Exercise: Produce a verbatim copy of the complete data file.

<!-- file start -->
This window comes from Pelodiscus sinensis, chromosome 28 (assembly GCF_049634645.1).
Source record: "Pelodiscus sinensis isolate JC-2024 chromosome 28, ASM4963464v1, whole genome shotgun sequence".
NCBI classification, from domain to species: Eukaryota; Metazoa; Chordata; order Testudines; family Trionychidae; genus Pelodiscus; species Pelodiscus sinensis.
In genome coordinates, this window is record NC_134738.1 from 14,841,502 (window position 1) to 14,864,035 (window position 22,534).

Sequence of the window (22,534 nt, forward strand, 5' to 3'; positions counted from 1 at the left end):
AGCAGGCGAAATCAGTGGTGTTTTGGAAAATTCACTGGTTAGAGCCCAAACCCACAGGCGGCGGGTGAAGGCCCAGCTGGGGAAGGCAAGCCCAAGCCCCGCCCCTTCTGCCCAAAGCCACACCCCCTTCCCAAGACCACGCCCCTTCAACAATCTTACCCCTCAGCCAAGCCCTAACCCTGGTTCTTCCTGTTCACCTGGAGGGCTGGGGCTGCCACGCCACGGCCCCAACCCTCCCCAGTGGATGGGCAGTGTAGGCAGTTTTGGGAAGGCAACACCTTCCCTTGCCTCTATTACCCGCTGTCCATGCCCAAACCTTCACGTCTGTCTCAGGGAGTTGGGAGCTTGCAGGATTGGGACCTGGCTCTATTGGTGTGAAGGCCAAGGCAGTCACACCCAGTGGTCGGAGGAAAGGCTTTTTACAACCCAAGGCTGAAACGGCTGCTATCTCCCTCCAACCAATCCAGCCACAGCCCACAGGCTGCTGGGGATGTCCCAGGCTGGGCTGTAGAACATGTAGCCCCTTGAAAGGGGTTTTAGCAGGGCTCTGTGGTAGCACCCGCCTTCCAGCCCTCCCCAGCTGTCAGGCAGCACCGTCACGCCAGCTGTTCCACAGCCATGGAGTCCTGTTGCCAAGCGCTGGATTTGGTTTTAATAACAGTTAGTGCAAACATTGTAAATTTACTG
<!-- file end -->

This window comes from Pelodiscus sinensis, chromosome 28 (assembly GCF_049634645.1).
Source record: "Pelodiscus sinensis isolate JC-2024 chromosome 28, ASM4963464v1, whole genome shotgun sequence".
NCBI classification, from domain to species: Eukaryota; Metazoa; Chordata; order Testudines; family Trionychidae; genus Pelodiscus; species Pelodiscus sinensis.
In genome coordinates, this window is record NC_134738.1 from 14,841,502 (window position 1) to 14,864,035 (window position 22,534).

Sequence of the window (22,534 nt, forward strand, 5' to 3'; positions counted from 1 at the left end):
AGCAGGCGAAATCAGTGGTGTTTTGGAAAATTCACTGGTTAGAGCCCAAACCCACAGGCGGCGGGTGAAGGCCCAGCTGGGGAAGGCAAGCCCAAGCCCCGCCCCTTCTGCCCAAAGCCACACCCCCTTCCCAAGACCACGCCCCTTCAACAATCTTACCCCTCAGCCAAGCCCTAACCCTGGTTCTTCCTGTTCACCTGGAGGGCTGGGGCTGCCACGCCACGGCCCCAACCCTCCCCAGTGGATGGGCAGTGTAGGCAGTTTTGGGAAGGCAACACCTTCCCTTGCCTCTATTACCCGCTGTCCATGCCCAAACCTTCACGTCTGTCTCAGGGAGTTGGGAGCTTGCAGGATTGGGACCTGGCTCTATTGGTGTGAAGGCCAAGGCAGTCACACCCAGTGGTCGGAGGAAAGGCTTTTTACAACCCAAGGCTGAAACGGCTGCTATCTCCCTCCAACCAATCCAGCCACAGCCCACAGGCTGCTGGGGATGTCCCAGGCTGGGCTGTAGAACATGTAGCCCCTTGAAAGGGGTTTTAGCAGGGCTCTGTGGTAGCACCCGCCTTCCAGCCCTCCCCAGCTGTCAGGCAGCACCGTCACGCCAGCTGTTCCACAGCCATGGAGTCCTGTTGCCAAGCGCTGGATTTGGTTTTAATAACAGTTAGTGCAAACATTGTAAATTTACTG